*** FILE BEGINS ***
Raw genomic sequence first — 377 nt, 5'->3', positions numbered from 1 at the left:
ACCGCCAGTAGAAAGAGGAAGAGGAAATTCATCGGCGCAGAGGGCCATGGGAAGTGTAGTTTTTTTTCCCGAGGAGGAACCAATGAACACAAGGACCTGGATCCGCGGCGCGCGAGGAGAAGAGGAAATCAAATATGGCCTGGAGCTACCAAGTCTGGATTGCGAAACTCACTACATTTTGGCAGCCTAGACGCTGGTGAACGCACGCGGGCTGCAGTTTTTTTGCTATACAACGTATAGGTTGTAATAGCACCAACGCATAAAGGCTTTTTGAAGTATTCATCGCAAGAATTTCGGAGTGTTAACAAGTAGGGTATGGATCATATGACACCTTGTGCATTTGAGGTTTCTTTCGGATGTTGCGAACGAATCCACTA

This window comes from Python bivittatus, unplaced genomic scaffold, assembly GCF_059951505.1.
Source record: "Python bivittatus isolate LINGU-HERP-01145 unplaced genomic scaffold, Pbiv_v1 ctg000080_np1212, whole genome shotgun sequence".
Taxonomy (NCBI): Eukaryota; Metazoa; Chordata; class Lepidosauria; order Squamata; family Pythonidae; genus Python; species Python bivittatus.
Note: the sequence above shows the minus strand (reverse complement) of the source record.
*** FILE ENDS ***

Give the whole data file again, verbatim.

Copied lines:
Raw genomic sequence first — 377 nt, 5'->3', positions numbered from 1 at the left:
ACCGCCAGTAGAAAGAGGAAGAGGAAATTCATCGGCGCAGAGGGCCATGGGAAGTGTAGTTTTTTTTCCCGAGGAGGAACCAATGAACACAAGGACCTGGATCCGCGGCGCGCGAGGAGAAGAGGAAATCAAATATGGCCTGGAGCTACCAAGTCTGGATTGCGAAACTCACTACATTTTGGCAGCCTAGACGCTGGTGAACGCACGCGGGCTGCAGTTTTTTTGCTATACAACGTATAGGTTGTAATAGCACCAACGCATAAAGGCTTTTTGAAGTATTCATCGCAAGAATTTCGGAGTGTTAACAAGTAGGGTATGGATCATATGACACCTTGTGCATTTGAGGTTTCTTTCGGATGTTGCGAACGAATCCACTA

This window comes from Python bivittatus, unplaced genomic scaffold, assembly GCF_059951505.1.
Source record: "Python bivittatus isolate LINGU-HERP-01145 unplaced genomic scaffold, Pbiv_v1 ctg000080_np1212, whole genome shotgun sequence".
Taxonomy (NCBI): Eukaryota; Metazoa; Chordata; class Lepidosauria; order Squamata; family Pythonidae; genus Python; species Python bivittatus.
Note: the sequence above shows the minus strand (reverse complement) of the source record.